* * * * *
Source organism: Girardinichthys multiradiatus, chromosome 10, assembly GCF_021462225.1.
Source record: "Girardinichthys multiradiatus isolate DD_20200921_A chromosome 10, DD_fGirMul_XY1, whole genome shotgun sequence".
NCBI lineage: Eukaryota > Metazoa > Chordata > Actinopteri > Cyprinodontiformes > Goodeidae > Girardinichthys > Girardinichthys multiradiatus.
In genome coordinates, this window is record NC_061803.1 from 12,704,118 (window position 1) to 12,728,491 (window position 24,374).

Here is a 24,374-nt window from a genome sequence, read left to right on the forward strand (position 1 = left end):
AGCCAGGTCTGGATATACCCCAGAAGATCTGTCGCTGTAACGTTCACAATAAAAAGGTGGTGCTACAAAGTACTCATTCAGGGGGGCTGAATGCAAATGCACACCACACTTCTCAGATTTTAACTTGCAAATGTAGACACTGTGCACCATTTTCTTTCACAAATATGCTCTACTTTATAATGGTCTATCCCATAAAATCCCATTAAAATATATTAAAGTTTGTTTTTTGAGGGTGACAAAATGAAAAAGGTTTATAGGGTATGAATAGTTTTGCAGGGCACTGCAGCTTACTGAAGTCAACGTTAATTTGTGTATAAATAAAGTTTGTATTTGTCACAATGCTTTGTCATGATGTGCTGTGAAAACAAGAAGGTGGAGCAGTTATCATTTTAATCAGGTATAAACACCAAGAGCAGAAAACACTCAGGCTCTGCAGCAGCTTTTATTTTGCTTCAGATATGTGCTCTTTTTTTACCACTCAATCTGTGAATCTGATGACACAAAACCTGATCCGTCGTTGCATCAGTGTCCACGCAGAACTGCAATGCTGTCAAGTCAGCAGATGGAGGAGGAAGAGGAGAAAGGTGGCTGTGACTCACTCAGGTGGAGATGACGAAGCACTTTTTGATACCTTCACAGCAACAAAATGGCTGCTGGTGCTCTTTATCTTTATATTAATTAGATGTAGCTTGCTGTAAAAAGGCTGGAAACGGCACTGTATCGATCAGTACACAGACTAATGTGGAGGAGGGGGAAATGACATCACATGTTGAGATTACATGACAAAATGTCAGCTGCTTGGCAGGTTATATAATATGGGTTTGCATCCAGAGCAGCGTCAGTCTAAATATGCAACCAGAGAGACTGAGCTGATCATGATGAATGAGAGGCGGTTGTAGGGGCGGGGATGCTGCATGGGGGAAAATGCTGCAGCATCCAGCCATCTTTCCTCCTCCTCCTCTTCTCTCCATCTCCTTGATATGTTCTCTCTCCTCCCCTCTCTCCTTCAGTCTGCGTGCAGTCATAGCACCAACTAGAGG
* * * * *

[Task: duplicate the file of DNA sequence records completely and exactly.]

Source organism: Girardinichthys multiradiatus, chromosome 10, assembly GCF_021462225.1.
Source record: "Girardinichthys multiradiatus isolate DD_20200921_A chromosome 10, DD_fGirMul_XY1, whole genome shotgun sequence".
NCBI lineage: Eukaryota > Metazoa > Chordata > Actinopteri > Cyprinodontiformes > Goodeidae > Girardinichthys > Girardinichthys multiradiatus.
In genome coordinates, this window is record NC_061803.1 from 12,704,118 (window position 1) to 12,728,491 (window position 24,374).

Here is a 24,374-nt window from a genome sequence, read left to right on the forward strand (position 1 = left end):
AGCCAGGTCTGGATATACCCCAGAAGATCTGTCGCTGTAACGTTCACAATAAAAAGGTGGTGCTACAAAGTACTCATTCAGGGGGGCTGAATGCAAATGCACACCACACTTCTCAGATTTTAACTTGCAAATGTAGACACTGTGCACCATTTTCTTTCACAAATATGCTCTACTTTATAATGGTCTATCCCATAAAATCCCATTAAAATATATTAAAGTTTGTTTTTTGAGGGTGACAAAATGAAAAAGGTTTATAGGGTATGAATAGTTTTGCAGGGCACTGCAGCTTACTGAAGTCAACGTTAATTTGTGTATAAATAAAGTTTGTATTTGTCACAATGCTTTGTCATGATGTGCTGTGAAAACAAGAAGGTGGAGCAGTTATCATTTTAATCAGGTATAAACACCAAGAGCAGAAAACACTCAGGCTCTGCAGCAGCTTTTATTTTGCTTCAGATATGTGCTCTTTTTTTACCACTCAATCTGTGAATCTGATGACACAAAACCTGATCCGTCGTTGCATCAGTGTCCACGCAGAACTGCAATGCTGTCAAGTCAGCAGATGGAGGAGGAAGAGGAGAAAGGTGGCTGTGACTCACTCAGGTGGAGATGACGAAGCACTTTTTGATACCTTCACAGCAACAAAATGGCTGCTGGTGCTCTTTATCTTTATATTAATTAGATGTAGCTTGCTGTAAAAAGGCTGGAAACGGCACTGTATCGATCAGTACACAGACTAATGTGGAGGAGGGGGAAATGACATCACATGTTGAGATTACATGACAAAATGTCAGCTGCTTGGCAGGTTATATAATATGGGTTTGCATCCAGAGCAGCGTCAGTCTAAATATGCAACCAGAGAGACTGAGCTGATCATGATGAATGAGAGGCGGTTGTAGGGGCGGGGATGCTGCATGGGGGAAAATGCTGCAGCATCCAGCCATCTTTCCTCCTCCTCCTCTTCTCTCCATCTCCTTGATATGTTCTCTCTCCTCCCCTCTCTCCTTCAGTCTGCGTGCAGTCATAGCACCAACTAGAGG